A crusader for the worldwide ban on landmines tells her amazing, unlikely journey to winning the Nobel Peace Prize in 1997.
Out of a regular Everywoman’s life, Vermont native Williams emerged as an effective activist, both in working for the democratic movement in Central America during the 1980s and spearheading the international push for the ban on landmines in the ’90s. The author’s early years were marked by her father’s struggles to find steady work as a salesman and her older brother Steve’s deafness and undiagnosed mental illness. Steve grew increasingly violent and eventually had to be hospitalized, a source of guilt and sadness for Williams. Nonetheless, she managed to get through the University of Vermont during the turbulent late-1960s, and she became increasingly drawn to social upheaval, like the debates over the Vietnam War and racism. Teaching English in Mexico opened her eyes to the enormous disparity in wealth between the rich and poor. After relocating to Washington, D.C., she began to raise awareness about the harmful U.S. intervention in the politics of El Salvador and Nicaragua. From an unhappy stint at Johns Hopkins School of Advanced International Studies, with a focus on Latin America, she longed to get into the trenches and help people, not just theorize about them. In 1991, humanitarian leaders and veterans tapped Williams to build a political movement to ban landmines, which were an active peril in places like Cambodia long after the wars were over. Galvanizing the help of NGOs around the globe and leaders like Sen. Patrick Leahy of Vermont, she organized the International Campaign to Ban Landmines, meeting with officials and speaking at international conferences, all of which culminated in a Mine Ban Treaty hammered out in 1996.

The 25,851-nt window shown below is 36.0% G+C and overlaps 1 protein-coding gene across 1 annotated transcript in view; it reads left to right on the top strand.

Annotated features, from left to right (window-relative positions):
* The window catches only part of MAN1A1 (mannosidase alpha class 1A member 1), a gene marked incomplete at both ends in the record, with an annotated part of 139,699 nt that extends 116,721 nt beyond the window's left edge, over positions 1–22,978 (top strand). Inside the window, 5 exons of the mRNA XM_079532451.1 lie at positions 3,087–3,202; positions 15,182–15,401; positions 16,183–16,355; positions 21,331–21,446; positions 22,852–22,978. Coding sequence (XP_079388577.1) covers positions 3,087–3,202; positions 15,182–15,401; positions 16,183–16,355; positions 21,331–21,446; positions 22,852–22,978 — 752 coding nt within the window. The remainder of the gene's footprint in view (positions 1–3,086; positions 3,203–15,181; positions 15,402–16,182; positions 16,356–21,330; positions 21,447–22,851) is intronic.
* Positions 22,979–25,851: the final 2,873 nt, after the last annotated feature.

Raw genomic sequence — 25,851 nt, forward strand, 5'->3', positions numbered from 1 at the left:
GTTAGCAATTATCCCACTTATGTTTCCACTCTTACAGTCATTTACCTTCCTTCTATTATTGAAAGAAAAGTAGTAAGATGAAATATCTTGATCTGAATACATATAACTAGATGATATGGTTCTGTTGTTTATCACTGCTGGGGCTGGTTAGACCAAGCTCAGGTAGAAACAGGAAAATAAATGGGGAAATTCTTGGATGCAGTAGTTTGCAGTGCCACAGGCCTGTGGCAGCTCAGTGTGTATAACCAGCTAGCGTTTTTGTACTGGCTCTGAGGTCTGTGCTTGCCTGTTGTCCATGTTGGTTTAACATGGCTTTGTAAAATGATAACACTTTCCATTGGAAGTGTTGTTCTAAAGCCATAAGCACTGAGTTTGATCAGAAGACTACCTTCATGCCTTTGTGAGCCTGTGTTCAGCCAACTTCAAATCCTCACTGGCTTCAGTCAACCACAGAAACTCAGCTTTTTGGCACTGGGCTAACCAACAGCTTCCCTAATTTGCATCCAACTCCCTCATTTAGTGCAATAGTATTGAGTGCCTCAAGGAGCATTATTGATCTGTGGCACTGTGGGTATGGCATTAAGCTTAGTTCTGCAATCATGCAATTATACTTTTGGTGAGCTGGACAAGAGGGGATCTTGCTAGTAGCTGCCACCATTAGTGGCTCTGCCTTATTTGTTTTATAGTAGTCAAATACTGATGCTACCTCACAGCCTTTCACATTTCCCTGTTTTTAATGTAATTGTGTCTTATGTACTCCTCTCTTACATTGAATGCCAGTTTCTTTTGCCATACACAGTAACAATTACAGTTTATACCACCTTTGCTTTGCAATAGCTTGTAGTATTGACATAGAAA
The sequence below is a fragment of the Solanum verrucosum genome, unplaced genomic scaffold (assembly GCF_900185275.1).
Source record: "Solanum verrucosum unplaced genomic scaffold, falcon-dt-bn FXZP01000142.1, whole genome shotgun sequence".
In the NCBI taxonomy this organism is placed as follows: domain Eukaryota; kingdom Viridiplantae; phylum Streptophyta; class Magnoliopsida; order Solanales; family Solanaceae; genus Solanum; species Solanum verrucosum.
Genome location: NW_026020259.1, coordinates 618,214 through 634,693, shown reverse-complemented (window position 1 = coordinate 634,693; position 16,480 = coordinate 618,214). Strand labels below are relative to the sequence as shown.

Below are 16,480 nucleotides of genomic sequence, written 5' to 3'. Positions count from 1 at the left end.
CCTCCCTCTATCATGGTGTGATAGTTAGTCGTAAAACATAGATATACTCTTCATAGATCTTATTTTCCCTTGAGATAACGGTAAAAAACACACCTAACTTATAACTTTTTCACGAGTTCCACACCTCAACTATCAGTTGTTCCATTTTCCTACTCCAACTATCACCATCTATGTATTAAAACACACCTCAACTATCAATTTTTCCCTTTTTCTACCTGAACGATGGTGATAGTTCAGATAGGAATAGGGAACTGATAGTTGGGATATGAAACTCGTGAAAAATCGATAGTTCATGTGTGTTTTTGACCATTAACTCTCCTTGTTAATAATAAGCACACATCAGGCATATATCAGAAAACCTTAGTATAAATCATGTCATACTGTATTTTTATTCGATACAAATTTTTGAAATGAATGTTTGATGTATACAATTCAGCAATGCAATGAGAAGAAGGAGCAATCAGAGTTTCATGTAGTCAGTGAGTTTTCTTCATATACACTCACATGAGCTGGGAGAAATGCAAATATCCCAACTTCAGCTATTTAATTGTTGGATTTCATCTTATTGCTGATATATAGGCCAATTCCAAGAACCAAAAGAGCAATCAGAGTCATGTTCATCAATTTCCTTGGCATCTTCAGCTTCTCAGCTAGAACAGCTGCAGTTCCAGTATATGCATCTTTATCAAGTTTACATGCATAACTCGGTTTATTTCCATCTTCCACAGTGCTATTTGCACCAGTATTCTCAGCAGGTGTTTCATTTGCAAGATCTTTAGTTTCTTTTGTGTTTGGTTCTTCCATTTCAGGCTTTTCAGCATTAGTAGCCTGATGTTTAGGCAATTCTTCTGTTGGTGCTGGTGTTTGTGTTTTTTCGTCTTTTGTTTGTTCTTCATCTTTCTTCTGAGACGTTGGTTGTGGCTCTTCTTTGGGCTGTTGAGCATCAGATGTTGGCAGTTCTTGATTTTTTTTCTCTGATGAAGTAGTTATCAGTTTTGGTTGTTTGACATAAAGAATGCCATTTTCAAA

Williams’ work ably demonstrates how a single person can make a great difference.